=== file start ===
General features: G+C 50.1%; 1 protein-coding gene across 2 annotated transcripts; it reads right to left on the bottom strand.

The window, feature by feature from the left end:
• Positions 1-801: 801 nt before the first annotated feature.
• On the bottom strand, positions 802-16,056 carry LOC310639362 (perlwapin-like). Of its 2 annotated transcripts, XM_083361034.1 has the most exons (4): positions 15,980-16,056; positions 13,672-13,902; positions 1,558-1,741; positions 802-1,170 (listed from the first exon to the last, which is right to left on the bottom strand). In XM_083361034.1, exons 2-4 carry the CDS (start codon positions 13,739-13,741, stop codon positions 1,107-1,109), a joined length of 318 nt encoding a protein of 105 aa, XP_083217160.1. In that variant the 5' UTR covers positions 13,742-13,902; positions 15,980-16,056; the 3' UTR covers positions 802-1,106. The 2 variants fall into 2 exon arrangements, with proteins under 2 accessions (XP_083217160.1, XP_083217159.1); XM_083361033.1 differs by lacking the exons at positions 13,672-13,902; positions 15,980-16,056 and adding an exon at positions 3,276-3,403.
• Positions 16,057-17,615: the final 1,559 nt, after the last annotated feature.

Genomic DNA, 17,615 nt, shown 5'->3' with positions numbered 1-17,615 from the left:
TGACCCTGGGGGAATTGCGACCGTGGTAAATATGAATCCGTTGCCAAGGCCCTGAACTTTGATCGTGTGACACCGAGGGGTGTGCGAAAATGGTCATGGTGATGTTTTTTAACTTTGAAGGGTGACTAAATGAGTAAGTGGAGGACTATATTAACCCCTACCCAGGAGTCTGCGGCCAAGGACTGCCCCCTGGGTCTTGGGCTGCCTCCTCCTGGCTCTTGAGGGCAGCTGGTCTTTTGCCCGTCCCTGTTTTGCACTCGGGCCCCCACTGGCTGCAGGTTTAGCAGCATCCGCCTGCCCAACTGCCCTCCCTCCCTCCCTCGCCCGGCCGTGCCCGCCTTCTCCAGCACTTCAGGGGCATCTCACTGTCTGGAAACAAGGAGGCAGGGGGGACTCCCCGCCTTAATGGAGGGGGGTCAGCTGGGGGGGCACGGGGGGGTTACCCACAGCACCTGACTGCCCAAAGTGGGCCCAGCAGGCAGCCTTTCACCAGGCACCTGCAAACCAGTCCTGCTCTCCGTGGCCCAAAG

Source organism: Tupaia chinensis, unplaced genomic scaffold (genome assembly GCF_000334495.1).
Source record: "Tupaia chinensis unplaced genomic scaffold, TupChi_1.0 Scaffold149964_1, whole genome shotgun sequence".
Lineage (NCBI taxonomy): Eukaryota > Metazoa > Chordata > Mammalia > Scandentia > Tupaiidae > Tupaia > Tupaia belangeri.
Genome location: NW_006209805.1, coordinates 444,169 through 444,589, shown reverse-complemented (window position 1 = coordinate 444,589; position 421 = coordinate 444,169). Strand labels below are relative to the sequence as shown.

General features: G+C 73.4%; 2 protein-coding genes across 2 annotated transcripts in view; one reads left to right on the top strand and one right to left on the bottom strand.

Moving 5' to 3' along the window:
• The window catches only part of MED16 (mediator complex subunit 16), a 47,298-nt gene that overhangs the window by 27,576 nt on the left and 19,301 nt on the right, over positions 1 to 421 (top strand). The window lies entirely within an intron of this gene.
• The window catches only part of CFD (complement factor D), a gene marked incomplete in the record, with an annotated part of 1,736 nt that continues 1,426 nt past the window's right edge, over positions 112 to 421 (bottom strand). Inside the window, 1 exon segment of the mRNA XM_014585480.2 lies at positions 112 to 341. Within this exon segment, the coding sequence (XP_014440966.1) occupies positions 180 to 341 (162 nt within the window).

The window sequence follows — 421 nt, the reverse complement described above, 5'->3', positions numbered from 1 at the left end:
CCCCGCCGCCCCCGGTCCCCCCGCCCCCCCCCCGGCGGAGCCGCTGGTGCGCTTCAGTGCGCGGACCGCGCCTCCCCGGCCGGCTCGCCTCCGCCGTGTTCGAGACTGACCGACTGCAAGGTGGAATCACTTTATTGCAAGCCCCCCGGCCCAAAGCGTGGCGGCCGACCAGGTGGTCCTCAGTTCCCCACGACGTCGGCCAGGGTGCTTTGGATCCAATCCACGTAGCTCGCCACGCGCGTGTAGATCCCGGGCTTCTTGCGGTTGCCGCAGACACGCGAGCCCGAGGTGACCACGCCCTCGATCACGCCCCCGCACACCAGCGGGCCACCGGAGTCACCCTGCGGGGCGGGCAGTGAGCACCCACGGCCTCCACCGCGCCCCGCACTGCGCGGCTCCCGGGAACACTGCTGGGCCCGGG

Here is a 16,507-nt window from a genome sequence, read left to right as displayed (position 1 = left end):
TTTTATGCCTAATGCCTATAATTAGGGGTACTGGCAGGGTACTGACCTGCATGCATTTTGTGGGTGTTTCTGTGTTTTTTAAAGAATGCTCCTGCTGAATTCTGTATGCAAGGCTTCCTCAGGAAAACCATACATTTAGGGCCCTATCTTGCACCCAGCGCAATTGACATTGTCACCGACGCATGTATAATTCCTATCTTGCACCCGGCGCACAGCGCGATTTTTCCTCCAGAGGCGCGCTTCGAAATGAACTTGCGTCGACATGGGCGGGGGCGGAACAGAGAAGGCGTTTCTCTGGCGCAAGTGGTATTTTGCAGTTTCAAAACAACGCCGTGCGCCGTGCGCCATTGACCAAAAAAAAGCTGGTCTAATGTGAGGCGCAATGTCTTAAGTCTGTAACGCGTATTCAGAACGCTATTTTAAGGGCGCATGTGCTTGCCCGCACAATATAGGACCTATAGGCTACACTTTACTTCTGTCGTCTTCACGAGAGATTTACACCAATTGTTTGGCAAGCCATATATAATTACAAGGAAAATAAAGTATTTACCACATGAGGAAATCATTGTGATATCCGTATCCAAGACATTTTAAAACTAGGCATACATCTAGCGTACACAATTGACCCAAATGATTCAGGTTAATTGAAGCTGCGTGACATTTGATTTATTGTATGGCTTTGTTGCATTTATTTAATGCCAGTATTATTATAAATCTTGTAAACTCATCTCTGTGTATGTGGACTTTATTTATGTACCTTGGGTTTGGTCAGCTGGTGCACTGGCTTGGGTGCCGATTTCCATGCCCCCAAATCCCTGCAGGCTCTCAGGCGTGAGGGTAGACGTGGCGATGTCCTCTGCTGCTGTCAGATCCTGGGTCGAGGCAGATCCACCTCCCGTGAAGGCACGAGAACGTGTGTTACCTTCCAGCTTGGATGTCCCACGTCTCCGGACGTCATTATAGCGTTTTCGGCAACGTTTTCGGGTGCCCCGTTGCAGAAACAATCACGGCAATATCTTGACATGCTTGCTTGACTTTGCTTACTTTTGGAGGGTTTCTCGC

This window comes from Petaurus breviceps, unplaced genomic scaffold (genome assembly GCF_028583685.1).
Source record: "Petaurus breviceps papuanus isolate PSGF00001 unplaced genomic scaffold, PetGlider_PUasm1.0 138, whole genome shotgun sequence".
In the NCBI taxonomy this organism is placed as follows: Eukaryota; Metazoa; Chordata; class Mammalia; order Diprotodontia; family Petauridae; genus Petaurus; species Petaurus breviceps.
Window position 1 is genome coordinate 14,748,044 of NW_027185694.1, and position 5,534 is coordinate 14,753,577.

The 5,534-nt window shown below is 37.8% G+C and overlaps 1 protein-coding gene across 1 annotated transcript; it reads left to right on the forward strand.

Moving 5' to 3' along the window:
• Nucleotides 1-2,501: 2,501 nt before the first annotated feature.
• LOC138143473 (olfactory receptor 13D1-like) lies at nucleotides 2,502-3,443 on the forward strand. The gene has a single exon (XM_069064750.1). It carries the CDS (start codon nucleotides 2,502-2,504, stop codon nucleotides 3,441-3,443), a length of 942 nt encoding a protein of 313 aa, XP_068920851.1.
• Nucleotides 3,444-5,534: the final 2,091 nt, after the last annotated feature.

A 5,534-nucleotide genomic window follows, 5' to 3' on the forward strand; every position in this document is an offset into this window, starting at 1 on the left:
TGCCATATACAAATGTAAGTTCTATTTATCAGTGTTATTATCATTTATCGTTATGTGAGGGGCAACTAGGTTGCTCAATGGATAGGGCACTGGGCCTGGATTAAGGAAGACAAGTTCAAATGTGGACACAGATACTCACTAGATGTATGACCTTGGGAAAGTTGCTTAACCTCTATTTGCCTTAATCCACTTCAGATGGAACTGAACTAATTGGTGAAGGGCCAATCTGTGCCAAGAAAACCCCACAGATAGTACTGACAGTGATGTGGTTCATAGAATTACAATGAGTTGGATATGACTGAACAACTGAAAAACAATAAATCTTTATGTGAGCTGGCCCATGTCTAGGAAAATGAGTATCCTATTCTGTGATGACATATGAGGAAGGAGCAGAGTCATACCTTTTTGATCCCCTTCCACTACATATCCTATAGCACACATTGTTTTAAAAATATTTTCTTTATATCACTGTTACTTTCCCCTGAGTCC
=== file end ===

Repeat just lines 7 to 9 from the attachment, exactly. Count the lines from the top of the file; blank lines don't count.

TGACCCTGGGGGAATTGCGACCGTGGTAAATATGAATCCGTTGCCAAGGCCCTGAACTTTGATCGTGTGACACCGAGGGGTGTGCGAAAATGGTCATGGTGATGTTTTTTAACTTTGAAGGGTGACTAAATGAGTAAGTGGAGGACTATATTAACCCCTACCCAGGAGTCTGCGGCCAAGGACTGCCCCCTGGGTCTTGGGCTGCCTCCTCCTGGCTCTTGAGGGCAGCTGGTCTTTTGCCCGTCCCTGTTTTGCACTCGGGCCCCCACTGGCTGCAGGTTTAGCAGCATCCGCCTGCCCAACTGCCCTCCCTCCCTCCCTCGCCCGGCCGTGCCCGCCTTCTCCAGCACTTCAGGGGCATCTCACTGTCTGGAAACAAGGAGGCAGGGGGGACTCCCCGCCTTAATGGAGGGGGGTCAGCTGGGGGGGCACGGGGGGGTTACCCACAGCACCTGACTGCCCAAAGTGGGCCCAGCAGGCAGCCTTTCACCAGGCACCTGCAAACCAGTCCTGCTCTCCGTGGCCCAAAG

Source organism: Tupaia chinensis, unplaced genomic scaffold (genome assembly GCF_000334495.1).
Source record: "Tupaia chinensis unplaced genomic scaffold, TupChi_1.0 Scaffold149964_1, whole genome shotgun sequence".